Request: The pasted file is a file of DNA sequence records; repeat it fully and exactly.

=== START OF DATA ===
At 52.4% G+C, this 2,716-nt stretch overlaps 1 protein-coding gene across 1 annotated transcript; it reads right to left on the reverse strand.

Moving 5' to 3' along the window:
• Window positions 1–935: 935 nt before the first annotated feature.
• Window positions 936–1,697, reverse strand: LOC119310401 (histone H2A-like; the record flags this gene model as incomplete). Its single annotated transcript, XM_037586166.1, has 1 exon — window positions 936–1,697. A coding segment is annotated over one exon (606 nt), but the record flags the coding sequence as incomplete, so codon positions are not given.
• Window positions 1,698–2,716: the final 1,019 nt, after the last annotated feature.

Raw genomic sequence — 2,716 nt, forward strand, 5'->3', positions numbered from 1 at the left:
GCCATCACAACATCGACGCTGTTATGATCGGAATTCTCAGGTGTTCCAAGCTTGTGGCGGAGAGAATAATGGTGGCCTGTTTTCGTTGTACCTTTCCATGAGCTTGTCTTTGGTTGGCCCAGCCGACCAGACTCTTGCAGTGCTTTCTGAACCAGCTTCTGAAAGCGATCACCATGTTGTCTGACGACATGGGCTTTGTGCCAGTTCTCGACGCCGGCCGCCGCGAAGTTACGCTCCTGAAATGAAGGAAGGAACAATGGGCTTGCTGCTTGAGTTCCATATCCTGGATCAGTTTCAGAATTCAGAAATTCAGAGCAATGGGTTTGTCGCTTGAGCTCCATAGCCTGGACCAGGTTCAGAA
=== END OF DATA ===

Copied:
At 52.4% G+C, this 2,716-nt stretch overlaps 1 protein-coding gene across 1 annotated transcript; it reads right to left on the reverse strand.

Moving 5' to 3' along the window:
• Window positions 1–935: 935 nt before the first annotated feature.
• Window positions 936–1,697, reverse strand: LOC119310401 (histone H2A-like; the record flags this gene model as incomplete). Its single annotated transcript, XM_037586166.1, has 1 exon — window positions 936–1,697. A coding segment is annotated over one exon (606 nt), but the record flags the coding sequence as incomplete, so codon positions are not given.
• Window positions 1,698–2,716: the final 1,019 nt, after the last annotated feature.

Raw genomic sequence — 2,716 nt, forward strand, 5'->3', positions numbered from 1 at the left:
GCCATCACAACATCGACGCTGTTATGATCGGAATTCTCAGGTGTTCCAAGCTTGTGGCGGAGAGAATAATGGTGGCCTGTTTTCGTTGTACCTTTCCATGAGCTTGTCTTTGGTTGGCCCAGCCGACCAGACTCTTGCAGTGCTTTCTGAACCAGCTTCTGAAAGCGATCACCATGTTGTCTGACGACATGGGCTTTGTGCCAGTTCTCGACGCCGGCCGCCGCGAAGTTACGCTCCTGAAATGAAGGAAGGAACAATGGGCTTGCTGCTTGAGTTCCATATCCTGGATCAGTTTCAGAATTCAGAAATTCAGAGCAATGGGTTTGTCGCTTGAGCTCCATAGCCTGGACCAGGTTCAGAA